Lecture 8

Latin English
lib. 5 l. 8 n. 1 Hic philosophus reducit omnes modos ad unum primum; et circa hoc duo facit. Primo ponit reductionem praedictam. Secundo super modos positos ponit alium modum unitatis, ibi, amplius autem et cetera. Dicit ergo primo, quod ex hoc patet, quod illa quae sunt penitus indivisibilia, maxime dicuntur unum: quia ad hunc modum omnes alii modi reducuntur, quia universaliter hoc est verum, quod quaecumque non habent divisionem, secundum hoc dicuntur unum, inquantum divisionem non habent. Sicut quae non dividuntur in eo quod est homo, dicuntur unum in homine, sicut Socrates et Plato. Et quae non dividuntur in ratione animalis, dicuntur unum in animali. Et quae non dividuntur in magnitudine vel mensura, dicuntur unum secundum magnitudinem, sicut continua. 866. Here the Philosopher reduces all senses in which things are said to be one to one primary sense, and in regard to this he does two things. First, he makes this reduction; and second (870), to those senses in which things are said to be one, which have already been given, he adds another (“Again, in one sense”). He accordingly says, first, that it is evident from what precedes that things which are indivisible in every way are said to be one in the highest degree. For all the other senses in which things are said to be one are reducible to this sense, because it is universally true that those things which do not admit of division are said to be one insofar as they do not admit of division. For example, those things which are undivided insofar as they are man are said to be one in humanity, as Socrates and Plato; those which are undivided in the notion of animality are said to be one in animality; and those which are undivided from the viewpoint of extension or measure are said to be one in quantity, as continuous things.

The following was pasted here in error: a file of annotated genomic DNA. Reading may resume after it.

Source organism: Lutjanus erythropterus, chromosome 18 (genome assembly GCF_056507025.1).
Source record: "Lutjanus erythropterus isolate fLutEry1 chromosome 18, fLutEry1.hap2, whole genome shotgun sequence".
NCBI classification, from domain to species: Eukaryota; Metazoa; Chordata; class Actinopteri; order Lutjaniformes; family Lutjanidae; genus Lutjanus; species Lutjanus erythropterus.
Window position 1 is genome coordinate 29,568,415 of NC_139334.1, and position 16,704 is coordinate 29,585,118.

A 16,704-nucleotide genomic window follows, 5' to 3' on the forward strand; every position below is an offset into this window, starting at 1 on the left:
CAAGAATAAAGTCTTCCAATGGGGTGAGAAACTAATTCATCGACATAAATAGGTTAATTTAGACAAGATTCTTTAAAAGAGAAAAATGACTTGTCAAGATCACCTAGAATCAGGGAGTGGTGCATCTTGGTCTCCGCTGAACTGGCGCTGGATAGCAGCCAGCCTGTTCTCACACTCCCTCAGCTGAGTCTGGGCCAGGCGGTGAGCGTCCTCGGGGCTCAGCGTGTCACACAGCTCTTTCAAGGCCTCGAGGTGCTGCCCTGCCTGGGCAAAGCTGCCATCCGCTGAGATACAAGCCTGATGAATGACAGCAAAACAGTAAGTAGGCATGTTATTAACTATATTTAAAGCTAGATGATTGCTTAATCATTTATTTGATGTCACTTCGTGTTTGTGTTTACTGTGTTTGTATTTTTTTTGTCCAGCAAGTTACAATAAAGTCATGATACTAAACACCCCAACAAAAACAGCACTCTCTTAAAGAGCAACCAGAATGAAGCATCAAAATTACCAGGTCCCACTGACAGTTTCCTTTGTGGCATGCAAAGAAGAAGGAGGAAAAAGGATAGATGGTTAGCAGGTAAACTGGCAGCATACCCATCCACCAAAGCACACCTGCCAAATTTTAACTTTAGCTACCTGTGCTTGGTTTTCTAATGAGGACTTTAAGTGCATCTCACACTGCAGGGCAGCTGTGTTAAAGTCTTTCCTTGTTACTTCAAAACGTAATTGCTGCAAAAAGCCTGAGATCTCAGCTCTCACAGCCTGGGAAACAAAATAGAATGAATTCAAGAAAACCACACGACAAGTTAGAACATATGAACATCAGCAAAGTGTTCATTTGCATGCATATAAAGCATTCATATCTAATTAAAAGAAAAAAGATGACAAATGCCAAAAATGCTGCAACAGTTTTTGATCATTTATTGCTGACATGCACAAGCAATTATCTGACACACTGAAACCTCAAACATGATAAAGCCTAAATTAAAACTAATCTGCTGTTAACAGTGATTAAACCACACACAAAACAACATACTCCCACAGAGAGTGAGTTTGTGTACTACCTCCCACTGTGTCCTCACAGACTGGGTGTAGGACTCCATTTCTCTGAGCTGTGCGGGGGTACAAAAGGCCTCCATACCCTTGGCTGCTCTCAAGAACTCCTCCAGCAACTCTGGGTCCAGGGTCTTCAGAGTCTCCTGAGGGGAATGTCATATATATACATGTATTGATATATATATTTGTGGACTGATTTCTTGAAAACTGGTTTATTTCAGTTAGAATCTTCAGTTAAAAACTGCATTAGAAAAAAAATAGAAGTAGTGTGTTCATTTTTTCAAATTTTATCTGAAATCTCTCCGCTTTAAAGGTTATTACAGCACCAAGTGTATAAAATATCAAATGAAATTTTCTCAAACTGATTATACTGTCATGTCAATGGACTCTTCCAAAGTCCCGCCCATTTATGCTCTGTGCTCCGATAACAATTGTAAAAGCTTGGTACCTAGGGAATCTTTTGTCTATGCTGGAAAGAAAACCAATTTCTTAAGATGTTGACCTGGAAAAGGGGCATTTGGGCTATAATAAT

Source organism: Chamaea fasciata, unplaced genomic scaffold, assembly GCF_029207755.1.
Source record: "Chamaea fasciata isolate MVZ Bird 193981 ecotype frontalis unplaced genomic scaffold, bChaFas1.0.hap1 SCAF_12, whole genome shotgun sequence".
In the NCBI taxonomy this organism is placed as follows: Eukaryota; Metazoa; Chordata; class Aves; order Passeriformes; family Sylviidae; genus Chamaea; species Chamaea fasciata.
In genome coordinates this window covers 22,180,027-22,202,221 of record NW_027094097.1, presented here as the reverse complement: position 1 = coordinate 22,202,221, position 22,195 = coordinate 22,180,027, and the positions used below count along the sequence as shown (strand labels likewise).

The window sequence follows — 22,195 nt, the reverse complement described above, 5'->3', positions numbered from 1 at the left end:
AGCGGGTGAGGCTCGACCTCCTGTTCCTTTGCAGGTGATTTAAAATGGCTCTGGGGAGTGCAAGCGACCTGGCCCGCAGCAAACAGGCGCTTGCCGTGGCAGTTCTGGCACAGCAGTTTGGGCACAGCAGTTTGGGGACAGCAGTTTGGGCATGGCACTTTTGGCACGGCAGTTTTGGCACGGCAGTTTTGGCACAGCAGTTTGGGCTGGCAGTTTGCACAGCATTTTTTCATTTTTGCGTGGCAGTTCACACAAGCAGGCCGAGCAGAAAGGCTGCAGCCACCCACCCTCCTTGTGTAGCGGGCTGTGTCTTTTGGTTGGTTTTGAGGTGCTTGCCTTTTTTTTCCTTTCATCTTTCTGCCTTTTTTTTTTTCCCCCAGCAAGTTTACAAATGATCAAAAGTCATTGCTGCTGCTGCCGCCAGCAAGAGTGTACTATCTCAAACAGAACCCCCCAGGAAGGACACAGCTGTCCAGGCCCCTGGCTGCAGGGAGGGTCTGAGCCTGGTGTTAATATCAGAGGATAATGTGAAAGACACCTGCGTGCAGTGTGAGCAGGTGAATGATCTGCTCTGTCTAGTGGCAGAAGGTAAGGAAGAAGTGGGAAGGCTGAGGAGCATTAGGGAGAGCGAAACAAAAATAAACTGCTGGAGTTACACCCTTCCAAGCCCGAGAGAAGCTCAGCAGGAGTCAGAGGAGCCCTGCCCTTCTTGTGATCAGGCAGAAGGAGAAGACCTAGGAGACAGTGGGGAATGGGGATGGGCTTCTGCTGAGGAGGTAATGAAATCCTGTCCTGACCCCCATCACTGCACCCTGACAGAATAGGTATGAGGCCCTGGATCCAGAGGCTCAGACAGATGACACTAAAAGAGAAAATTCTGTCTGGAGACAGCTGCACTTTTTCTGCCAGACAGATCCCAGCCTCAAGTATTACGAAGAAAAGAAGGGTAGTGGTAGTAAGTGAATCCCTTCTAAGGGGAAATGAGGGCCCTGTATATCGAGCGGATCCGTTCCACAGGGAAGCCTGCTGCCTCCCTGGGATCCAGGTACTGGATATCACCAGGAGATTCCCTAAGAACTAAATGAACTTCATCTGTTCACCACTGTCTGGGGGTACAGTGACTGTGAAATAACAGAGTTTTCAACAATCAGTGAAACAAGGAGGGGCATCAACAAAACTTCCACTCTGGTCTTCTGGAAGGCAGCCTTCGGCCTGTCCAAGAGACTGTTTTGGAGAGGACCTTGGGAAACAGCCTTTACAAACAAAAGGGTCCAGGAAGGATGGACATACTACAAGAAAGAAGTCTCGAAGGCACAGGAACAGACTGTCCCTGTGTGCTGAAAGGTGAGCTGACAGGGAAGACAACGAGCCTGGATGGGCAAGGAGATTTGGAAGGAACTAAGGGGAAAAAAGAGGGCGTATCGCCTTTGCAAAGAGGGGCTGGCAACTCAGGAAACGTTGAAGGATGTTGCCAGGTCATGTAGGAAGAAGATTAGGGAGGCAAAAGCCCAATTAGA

lib. 5 l. 8 n. 2 Et ex hoc potest accipi etiam numerus et diversitas modorum unius suprapositorum; quia unum aut est indivisibile simpliciter, aut indivisibile secundum quid. Siquidem simpliciter, sic est ultimus modus, qui est principalis. Si autem est indivisibile secundum quid, aut secundum quantitatem tantum, aut secundum naturam. Si secundum quantitatem, sic est primus modus. Si secundum naturam, aut quantum ad subiectum, aut quantum ad divisionem quae se tenet ex parte formae. Si quantum ad subiectum, vel quantum ad subiectum reale, et sic est secundus modus. Vel quantum ad subiectum rationis, et sic est tertius modus. Indivisibilitas autem formae, quae est indivisibilitas rationis, idest definitionis, facit quartum modum. 867. And from this we can also derive number and the types of unity given above, because what is one is indivisible either in an absolute sense or in a qualified one. (5) If it is indivisible in an absolute sense, it is the last type of unity, which is a principle; but if it is indivisible in a qualified sense, it is so either in quantity alone or in nature. (1) If it is indivisible in quantity, then it is the first type. If it is indivisible in nature, it is so either in reference to its subject or to the division which depends upon the form. If it is divisible in reference to its subject, (2) it is so either in reference to a real subject, and then it is the second type, or (3) to a logical subject, and then it is the third type. (4) And indivisibility of form, which is indivisibility of intelligible structure, or definition, constitutes the fourth type.